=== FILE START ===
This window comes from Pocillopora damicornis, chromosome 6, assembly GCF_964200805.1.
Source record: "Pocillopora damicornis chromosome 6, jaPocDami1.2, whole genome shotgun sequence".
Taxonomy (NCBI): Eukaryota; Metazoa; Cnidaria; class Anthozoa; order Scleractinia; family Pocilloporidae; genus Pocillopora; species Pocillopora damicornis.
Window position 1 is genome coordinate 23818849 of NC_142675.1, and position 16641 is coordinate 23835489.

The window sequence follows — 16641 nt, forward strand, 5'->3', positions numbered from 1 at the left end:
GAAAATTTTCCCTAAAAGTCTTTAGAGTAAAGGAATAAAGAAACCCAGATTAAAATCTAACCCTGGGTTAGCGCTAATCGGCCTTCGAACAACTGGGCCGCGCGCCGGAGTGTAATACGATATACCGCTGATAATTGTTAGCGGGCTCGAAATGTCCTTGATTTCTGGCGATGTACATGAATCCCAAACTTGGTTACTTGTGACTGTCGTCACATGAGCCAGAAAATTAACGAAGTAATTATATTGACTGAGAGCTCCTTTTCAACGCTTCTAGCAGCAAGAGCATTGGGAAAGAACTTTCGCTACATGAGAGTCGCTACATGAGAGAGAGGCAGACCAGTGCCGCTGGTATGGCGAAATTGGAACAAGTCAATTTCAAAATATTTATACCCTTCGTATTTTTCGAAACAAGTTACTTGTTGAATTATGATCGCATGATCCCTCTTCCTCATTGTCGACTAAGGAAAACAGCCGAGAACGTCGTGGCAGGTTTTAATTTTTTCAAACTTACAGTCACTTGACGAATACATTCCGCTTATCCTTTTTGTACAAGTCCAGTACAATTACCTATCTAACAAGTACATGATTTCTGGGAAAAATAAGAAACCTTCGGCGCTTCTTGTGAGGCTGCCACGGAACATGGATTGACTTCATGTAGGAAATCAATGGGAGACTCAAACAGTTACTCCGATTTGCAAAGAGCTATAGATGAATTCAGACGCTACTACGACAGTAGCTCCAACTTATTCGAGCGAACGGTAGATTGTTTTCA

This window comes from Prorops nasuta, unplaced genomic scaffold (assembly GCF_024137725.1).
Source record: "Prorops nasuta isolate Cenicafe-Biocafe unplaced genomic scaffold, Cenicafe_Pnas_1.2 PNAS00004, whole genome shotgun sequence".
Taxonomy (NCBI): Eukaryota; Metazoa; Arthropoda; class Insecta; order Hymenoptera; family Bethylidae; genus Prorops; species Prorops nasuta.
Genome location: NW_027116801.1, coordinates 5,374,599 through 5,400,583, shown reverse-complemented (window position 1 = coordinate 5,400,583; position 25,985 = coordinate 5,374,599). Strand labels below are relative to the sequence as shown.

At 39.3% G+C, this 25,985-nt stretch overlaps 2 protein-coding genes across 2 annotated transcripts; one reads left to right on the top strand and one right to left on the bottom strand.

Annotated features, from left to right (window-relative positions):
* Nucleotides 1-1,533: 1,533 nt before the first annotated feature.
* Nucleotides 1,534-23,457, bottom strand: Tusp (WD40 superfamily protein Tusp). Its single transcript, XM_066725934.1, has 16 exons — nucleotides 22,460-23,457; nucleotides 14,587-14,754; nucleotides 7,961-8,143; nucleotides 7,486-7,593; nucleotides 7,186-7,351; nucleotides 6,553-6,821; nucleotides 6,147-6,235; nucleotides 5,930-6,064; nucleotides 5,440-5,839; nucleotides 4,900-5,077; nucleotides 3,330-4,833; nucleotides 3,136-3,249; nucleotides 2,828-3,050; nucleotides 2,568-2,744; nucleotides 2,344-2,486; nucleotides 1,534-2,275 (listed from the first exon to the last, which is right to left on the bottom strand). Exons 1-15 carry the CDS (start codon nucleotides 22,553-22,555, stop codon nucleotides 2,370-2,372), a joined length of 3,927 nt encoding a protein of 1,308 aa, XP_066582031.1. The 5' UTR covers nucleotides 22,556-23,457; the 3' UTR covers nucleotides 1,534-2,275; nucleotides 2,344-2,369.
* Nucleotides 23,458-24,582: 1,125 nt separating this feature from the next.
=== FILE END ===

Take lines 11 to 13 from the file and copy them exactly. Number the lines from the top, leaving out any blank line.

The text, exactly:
At 39.3% G+C, this 25,985-nt stretch overlaps 2 protein-coding genes across 2 annotated transcripts; one reads left to right on the top strand and one right to left on the bottom strand.

Annotated features, from left to right (window-relative positions):
* Nucleotides 1-1,533: 1,533 nt before the first annotated feature.